With the internet what it is today, most people don’t see the need for a library at home. I’m not one of those people. I have a collection of favorite books that I’ve read over the years and I like to keep a copy of a few of them close at hand. While I’m not much of a fan of watching movies over and over (usually), I do like to re-read a good book from time to time. When it comes to knitting, I find it essential to have your books and magazines close at hand. Not only are they an invaluable reference guide, it’s great to pull some out every now and then and look over the patterns for inspiration. If your collection goes back far enough, you’ll realize that old adage is very true – the more things change the more they stay the same. Fashion seems to be one big circle and what goes around, comes around. Take the current trend in men’s wear of everything being double breasted for example (personally I love this), and women are seeing the re-birth of leg warmers, bat-wings, and shoulder pads (yikes). As a designer this is great because instead of re-inventing the wheel you simply have to vamp up old styles to fit the contemporary tastes.
I am, at heart however, a fan of the classics. I also believe there are essentials that you MUST have in order to increase your basic understanding of the fundamental principles of knitting. Once you have that as a foundation, you’ll find it much easier to experiment and diversify. To this end, I’d like to do a series of posts (maybe one a month for a few months) on some books I think are essentials to your library. Shall we begin?
How to Knit: The Definitive Knitting Course by Debbie Bliss – We all have to start somewhere and while I learned to knit by reading Learn to Knit by Susan Bates, I think this book is head and shoulders above all the other learn to knit books out there. I obviously haven’t read (or even seen) them all, but I really wish Debbie was around when I was learning to knit. She starts at the beginning, cast on, and then the knit stitch, and by the end (through a series of 13 projects) she has you doing an entre-lac project! There are lots of pictures and the instructions are easy to follow. Even an experienced knitter will find useful tips in this book.
Big Book of Knitting by Katharina Buss – If you’re like me and can’t get enough information, this book is for you. It’s like having an encyclopedia in one book. There are similar books out there, but this one has it all in less space, and with more diagrams and variety in the techniques. There are more than 8 ways to cast on and this one is one of the few that I have seen that tells you about selvedge stitches at the start. After you have learned how to make just about any kind of sweater, there is also a stitch library in the back to show you a few patterns and what they look like. This book is definitely a must have.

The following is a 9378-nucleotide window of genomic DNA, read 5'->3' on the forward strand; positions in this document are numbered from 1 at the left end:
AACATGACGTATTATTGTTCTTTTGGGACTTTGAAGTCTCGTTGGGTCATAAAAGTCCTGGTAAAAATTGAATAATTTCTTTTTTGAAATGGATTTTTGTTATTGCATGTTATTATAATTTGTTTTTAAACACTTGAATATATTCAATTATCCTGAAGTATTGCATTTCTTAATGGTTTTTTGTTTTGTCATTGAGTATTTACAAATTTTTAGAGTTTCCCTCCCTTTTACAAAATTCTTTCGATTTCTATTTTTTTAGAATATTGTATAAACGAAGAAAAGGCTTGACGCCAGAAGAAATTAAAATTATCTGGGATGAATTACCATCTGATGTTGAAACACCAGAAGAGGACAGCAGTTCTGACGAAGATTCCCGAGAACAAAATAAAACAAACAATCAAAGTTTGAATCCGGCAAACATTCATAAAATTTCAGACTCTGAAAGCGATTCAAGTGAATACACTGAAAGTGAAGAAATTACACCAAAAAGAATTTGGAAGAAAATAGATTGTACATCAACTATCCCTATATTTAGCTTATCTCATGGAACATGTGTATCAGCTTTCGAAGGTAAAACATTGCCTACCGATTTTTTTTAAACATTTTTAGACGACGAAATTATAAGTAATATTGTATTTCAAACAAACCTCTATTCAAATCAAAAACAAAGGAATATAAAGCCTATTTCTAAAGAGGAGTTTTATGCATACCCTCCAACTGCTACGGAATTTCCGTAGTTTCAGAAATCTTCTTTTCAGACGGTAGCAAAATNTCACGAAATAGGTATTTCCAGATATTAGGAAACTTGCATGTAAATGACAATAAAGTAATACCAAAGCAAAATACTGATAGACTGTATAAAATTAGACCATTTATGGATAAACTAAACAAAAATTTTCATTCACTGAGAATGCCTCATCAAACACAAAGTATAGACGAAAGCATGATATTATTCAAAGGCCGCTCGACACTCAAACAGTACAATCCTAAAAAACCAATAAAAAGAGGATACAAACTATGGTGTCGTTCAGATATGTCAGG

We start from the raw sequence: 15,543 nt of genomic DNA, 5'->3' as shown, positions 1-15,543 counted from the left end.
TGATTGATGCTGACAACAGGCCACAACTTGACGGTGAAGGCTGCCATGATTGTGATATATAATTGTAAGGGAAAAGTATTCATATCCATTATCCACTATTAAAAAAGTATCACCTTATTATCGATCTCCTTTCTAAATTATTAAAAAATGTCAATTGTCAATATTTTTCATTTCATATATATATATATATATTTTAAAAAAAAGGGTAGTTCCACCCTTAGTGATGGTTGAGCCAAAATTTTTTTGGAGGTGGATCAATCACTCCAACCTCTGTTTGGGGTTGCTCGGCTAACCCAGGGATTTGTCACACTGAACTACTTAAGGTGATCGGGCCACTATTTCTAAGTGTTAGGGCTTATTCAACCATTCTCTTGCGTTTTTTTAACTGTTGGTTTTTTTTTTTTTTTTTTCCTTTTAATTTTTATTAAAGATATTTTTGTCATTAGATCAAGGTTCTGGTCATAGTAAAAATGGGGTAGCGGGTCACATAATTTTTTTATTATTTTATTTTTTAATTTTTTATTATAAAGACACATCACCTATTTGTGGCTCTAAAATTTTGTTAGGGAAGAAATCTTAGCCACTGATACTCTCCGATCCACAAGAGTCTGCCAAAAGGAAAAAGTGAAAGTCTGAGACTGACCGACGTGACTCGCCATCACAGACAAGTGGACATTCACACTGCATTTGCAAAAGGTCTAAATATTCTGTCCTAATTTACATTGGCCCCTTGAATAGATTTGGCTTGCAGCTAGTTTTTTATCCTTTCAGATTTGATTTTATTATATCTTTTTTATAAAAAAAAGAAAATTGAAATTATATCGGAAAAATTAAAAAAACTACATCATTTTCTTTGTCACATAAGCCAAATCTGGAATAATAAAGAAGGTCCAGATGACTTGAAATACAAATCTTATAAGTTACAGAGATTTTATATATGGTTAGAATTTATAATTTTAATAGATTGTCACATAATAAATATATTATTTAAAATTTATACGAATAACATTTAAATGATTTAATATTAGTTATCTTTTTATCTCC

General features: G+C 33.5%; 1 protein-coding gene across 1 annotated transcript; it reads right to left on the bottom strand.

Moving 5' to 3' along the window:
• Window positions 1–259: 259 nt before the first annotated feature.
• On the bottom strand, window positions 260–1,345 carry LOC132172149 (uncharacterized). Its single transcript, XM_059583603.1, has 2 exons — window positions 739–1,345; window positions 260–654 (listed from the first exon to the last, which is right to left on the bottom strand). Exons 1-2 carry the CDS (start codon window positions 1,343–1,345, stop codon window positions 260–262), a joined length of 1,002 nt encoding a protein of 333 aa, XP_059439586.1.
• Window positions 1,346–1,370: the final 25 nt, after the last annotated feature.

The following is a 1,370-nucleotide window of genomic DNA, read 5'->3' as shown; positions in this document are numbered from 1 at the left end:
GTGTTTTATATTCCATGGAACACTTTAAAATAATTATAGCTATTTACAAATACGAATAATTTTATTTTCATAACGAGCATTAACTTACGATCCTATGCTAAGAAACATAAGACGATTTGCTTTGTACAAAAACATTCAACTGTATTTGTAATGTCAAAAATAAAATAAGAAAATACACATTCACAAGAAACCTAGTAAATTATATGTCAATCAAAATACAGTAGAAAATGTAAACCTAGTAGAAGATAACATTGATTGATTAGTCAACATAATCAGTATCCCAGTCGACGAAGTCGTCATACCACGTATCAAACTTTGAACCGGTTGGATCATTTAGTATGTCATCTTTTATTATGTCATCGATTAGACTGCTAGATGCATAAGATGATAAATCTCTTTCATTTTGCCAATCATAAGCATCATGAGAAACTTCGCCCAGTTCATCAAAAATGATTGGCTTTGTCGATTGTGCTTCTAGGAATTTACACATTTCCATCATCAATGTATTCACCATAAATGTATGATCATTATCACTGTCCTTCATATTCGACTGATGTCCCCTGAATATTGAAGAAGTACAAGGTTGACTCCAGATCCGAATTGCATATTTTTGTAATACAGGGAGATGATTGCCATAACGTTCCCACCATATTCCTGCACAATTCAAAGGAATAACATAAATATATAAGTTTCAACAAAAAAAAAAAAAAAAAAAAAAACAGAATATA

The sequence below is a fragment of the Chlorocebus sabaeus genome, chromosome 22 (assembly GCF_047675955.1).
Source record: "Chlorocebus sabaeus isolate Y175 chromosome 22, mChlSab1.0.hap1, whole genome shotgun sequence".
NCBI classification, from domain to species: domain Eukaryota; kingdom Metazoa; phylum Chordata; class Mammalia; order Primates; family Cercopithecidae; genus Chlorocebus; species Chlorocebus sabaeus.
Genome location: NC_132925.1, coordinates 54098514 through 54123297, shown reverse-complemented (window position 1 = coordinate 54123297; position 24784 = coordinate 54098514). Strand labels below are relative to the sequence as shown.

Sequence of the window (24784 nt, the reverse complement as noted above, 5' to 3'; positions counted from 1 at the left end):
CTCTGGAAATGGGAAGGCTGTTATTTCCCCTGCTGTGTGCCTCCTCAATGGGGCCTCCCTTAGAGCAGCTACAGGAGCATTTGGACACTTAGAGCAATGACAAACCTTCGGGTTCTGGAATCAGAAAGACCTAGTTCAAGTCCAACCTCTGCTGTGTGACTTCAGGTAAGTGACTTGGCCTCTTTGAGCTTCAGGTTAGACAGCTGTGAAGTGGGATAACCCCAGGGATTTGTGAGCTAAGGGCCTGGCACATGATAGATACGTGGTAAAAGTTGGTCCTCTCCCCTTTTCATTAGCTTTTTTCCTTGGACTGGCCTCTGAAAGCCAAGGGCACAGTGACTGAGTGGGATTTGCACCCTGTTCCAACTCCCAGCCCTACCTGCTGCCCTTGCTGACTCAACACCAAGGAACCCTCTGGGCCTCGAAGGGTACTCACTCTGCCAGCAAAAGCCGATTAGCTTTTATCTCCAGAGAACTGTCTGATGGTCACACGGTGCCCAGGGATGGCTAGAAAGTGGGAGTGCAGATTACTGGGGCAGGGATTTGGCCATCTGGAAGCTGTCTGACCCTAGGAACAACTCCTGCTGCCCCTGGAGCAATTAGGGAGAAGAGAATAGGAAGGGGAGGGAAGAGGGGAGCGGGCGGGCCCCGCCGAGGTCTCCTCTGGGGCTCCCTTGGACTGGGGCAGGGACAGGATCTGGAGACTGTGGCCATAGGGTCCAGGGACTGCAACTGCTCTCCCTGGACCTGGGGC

The Ultimate Knitter’s Guide by Kate Buller – I really like this book. It’s unique presentation has information and patterns on the top of the page, and techniques and tips on the bottom of the split page display. This way you can be looking at a specific pattern or project, and the corresponding technique on the bottom of the page – even if they’re not together. This saves a lot of time from flipping back and forth. While the presentation is unique and innovative, the information is the real treasure in this book. Kate presents a lot of useful information in a fun and informative way through diagrams and photos to help you with your knitting.
Encyclopedia of Knitting by Donna Kooler – This book really is an encyclopedia. It includes everything with history, technique, projects, beading, lace, color work and much more. I found it quite interesting learning about the history of knitting and then exploring some other facets of knitting including beaded knitting. The 150 stitch patterns and 22 projects provide some inspiration and aspiration for the beginner knitter as well.
The Essential Guide to Color Knitting Techniques by Margaret Radcliffe – In knitting you usually go with either color or texture. If you choose to go with color, you should make sure you bring Margaret along. Her book shows you a sampling of her years of experience and goes from the basics of color, to more complex things like fixing that dreaded color jog when knitting in the round. She takes you through knitting with steeks and makes cutting your work painless. There’s a very good section on fixing mistakes, which is no easy feat when you’re also dealing with different color. Without a doubt, this is the best book I know of when it comes to color work an knitting.
The great thing about all the book I’ve listed here, is you don’t have to go out and buy them right away. I’m sure you’re going to want to (and I highly recommend them), but you can try them before you buy them. All of the above books can be found in your public library. I heard an amazing statistic – only 5% of people have a library card! I’m not entirely certain I believe that, but if its true, I think that knitters probably make up a very large portion of that 5%. So if you do have a card, meander down to your local library and have a look at any of these titles. I’m very certain you’ll be adding them to your library shortly afterward!